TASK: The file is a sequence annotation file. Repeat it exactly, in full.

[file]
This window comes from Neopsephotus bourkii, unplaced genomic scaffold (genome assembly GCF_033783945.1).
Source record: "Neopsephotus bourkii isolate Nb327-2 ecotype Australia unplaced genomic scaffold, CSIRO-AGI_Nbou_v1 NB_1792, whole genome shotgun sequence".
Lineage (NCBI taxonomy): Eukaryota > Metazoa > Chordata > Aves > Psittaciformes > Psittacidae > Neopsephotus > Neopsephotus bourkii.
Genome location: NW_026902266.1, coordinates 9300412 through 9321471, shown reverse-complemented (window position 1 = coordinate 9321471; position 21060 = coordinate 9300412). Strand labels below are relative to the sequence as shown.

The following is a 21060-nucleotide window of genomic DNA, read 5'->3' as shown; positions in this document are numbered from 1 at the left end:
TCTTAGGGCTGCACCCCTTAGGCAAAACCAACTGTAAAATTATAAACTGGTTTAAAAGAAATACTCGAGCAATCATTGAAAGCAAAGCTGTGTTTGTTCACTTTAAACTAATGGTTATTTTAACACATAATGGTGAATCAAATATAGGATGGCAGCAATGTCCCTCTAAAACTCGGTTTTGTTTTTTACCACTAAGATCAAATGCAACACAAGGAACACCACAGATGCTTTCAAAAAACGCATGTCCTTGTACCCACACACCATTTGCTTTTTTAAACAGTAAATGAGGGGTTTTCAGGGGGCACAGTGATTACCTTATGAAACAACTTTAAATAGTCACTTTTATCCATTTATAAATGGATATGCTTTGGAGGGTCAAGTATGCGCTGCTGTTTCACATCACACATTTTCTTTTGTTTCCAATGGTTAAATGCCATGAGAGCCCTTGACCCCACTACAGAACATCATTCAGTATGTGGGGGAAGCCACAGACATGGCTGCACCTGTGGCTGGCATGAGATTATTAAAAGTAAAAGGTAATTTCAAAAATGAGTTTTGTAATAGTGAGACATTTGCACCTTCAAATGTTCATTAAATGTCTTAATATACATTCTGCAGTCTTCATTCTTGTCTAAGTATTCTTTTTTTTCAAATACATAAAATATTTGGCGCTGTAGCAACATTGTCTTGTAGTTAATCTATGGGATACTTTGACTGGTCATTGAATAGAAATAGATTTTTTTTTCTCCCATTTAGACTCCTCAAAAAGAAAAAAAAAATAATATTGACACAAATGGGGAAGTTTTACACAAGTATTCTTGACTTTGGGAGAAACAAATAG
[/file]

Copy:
This window comes from Neopsephotus bourkii, unplaced genomic scaffold (genome assembly GCF_033783945.1).
Source record: "Neopsephotus bourkii isolate Nb327-2 ecotype Australia unplaced genomic scaffold, CSIRO-AGI_Nbou_v1 NB_1792, whole genome shotgun sequence".
Lineage (NCBI taxonomy): Eukaryota > Metazoa > Chordata > Aves > Psittaciformes > Psittacidae > Neopsephotus > Neopsephotus bourkii.
Genome location: NW_026902266.1, coordinates 9300412 through 9321471, shown reverse-complemented (window position 1 = coordinate 9321471; position 21060 = coordinate 9300412). Strand labels below are relative to the sequence as shown.

The following is a 21060-nucleotide window of genomic DNA, read 5'->3' as shown; positions in this document are numbered from 1 at the left end:
TCTTAGGGCTGCACCCCTTAGGCAAAACCAACTGTAAAATTATAAACTGGTTTAAAAGAAATACTCGAGCAATCATTGAAAGCAAAGCTGTGTTTGTTCACTTTAAACTAATGGTTATTTTAACACATAATGGTGAATCAAATATAGGATGGCAGCAATGTCCCTCTAAAACTCGGTTTTGTTTTTTACCACTAAGATCAAATGCAACACAAGGAACACCACAGATGCTTTCAAAAAACGCATGTCCTTGTACCCACACACCATTTGCTTTTTTAAACAGTAAATGAGGGGTTTTCAGGGGGCACAGTGATTACCTTATGAAACAACTTTAAATAGTCACTTTTATCCATTTATAAATGGATATGCTTTGGAGGGTCAAGTATGCGCTGCTGTTTCACATCACACATTTTCTTTTGTTTCCAATGGTTAAATGCCATGAGAGCCCTTGACCCCACTACAGAACATCATTCAGTATGTGGGGGAAGCCACAGACATGGCTGCACCTGTGGCTGGCATGAGATTATTAAAAGTAAAAGGTAATTTCAAAAATGAGTTTTGTAATAGTGAGACATTTGCACCTTCAAATGTTCATTAAATGTCTTAATATACATTCTGCAGTCTTCATTCTTGTCTAAGTATTCTTTTTTTTCAAATACATAAAATATTTGGCGCTGTAGCAACATTGTCTTGTAGTTAATCTATGGGATACTTTGACTGGTCATTGAATAGAAATAGATTTTTTTTTCTCCCATTTAGACTCCTCAAAAAGAAAAAAAAAATAATATTGACACAAATGGGGAAGTTTTACACAAGTATTCTTGACTTTGGGAGAAACAAATAG